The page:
Originally published in the April 2022 edition of the NEON Spotlight.
Researchers identify two new beetle species at NEON Hawai’i site
Two new species of ground beetles were identified at a National Ecological Observatory Network (NEON) field site at Pu’u Mala’ala Natural Area Reserve (PUUM) in Hawaii. Studying carabid populations across geographic regions and over time can provide insights into climate and ecosystem change and ecosystem dynamics. NEON’s carabid data will allow researchers to keep a close eye on shifting populations in Hawaii and across the country.
Originally published in the May 2022 edition of the NEON Spotlight.
Researchers use NEON to Investigate Ticks
Scientists analyzed NEON data on tick abundance, diversity, and pathogen infection to better understand how drivers of tick dynamics and pathogen prevalence may shift with climate or land-use change. As cases of tick-borne diseases have been steadily increasing in the USA, the potential drivers remain poorly understood within the complex disease system. Ticks are ectotherms with multi-host lifecycles, making them sensitive to changes in the physical environment and ecological community. Several outstanding questions remain in the field of tick-borne disease ecology, and NEON’s dataset provides insight into these knowledge gaps.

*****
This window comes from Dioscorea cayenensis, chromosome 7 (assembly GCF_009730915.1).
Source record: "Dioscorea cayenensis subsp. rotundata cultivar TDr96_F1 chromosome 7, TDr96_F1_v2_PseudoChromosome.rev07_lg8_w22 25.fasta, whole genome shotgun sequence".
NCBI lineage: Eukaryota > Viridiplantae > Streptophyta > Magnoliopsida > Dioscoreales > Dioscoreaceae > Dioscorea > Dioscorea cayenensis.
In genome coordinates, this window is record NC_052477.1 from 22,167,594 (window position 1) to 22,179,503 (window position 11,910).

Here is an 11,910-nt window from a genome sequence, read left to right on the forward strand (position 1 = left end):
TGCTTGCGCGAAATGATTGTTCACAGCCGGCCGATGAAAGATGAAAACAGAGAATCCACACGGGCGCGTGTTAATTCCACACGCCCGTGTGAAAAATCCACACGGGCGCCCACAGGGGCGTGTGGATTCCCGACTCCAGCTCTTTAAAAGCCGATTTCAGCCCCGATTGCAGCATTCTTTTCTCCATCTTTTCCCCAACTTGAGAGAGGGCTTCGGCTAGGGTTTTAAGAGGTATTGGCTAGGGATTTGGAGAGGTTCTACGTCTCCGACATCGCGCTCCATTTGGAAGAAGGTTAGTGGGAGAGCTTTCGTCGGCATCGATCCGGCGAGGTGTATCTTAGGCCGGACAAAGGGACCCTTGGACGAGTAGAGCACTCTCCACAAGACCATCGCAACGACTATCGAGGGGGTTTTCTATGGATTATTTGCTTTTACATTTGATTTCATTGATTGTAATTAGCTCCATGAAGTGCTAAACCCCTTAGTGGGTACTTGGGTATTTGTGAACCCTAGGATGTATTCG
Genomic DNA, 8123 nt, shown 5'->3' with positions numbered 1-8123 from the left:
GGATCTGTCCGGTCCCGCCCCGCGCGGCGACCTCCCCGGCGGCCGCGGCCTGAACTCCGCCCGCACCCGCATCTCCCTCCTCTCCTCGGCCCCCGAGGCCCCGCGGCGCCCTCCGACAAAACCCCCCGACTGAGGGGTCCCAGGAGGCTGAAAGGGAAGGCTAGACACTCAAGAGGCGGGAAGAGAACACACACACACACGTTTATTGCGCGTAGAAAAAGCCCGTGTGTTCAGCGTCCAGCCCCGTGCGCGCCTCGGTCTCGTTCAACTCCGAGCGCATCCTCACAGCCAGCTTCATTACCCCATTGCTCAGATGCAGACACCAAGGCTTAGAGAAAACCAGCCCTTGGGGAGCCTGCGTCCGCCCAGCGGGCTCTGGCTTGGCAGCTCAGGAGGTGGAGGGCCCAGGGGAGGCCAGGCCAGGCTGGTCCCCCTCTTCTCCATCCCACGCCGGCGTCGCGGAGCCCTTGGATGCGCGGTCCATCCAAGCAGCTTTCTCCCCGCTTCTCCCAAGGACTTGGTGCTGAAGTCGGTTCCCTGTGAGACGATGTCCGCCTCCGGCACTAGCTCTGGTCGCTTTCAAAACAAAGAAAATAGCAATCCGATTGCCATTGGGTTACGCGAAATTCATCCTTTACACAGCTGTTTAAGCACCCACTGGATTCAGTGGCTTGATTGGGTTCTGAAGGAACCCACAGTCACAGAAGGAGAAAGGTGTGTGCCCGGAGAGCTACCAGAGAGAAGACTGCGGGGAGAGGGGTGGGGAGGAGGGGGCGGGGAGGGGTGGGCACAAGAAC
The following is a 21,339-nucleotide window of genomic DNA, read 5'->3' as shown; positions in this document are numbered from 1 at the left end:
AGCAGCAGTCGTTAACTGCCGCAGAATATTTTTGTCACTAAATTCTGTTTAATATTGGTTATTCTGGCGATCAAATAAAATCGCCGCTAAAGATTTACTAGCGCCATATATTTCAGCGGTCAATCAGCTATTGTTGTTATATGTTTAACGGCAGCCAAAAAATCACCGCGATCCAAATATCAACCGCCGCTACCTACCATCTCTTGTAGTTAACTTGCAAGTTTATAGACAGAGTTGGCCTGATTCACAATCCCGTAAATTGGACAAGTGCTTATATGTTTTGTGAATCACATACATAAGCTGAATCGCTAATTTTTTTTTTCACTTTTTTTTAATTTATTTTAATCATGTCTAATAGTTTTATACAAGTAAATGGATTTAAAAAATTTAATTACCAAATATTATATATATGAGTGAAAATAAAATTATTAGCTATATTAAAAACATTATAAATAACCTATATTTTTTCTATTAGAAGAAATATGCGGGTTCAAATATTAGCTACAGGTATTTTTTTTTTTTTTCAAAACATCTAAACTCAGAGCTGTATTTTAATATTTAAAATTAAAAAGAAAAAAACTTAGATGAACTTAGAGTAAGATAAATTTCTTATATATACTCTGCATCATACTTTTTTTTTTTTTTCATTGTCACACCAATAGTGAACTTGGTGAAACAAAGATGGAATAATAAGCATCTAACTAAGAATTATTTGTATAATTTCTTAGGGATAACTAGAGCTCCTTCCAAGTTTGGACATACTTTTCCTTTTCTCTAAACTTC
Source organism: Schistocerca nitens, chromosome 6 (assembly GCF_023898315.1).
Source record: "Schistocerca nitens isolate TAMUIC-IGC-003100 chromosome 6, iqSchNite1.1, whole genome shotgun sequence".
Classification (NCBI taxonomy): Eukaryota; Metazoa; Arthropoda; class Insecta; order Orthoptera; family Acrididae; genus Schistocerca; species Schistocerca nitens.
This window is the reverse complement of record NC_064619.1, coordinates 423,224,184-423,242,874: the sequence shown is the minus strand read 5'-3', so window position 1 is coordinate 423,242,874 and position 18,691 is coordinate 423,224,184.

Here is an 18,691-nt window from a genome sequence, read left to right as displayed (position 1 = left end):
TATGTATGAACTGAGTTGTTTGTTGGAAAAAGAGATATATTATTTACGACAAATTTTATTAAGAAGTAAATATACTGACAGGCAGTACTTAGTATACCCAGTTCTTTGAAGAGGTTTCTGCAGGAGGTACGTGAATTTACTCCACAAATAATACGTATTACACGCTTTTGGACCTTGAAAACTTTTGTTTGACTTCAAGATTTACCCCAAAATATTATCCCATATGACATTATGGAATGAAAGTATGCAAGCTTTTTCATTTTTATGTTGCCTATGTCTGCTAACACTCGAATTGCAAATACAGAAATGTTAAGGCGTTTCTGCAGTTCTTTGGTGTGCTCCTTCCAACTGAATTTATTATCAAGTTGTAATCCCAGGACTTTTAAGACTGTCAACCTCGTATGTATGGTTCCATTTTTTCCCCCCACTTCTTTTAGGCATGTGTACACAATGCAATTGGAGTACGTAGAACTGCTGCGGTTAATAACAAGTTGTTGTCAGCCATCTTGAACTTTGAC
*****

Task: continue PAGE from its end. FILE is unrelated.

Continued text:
Originally published in the July 2022 edition of the NEON Spotlight.
New Data Sensing Platform May Help Prevent Wildfires
Funded by the National Science Foundation (NSF) and developed by the Northwestern-Argonne Institute for Science and Engineering, a platform called Sage is being utilized to support the study of wild- and forest fires by pairing multichannel sensing with advanced computing technologies. After the successful deployment of the Sage network in Kansas using the NEON Mobile Deployment Platform (MDP), scientists hope to bring the system to California, Colorado, Illinois, and Texas via the NEON Assignable Assets program.
Originally published in the August 2022 edition of the NEON Spotlight.
NEON Data Helping to Identify Plant Species from Space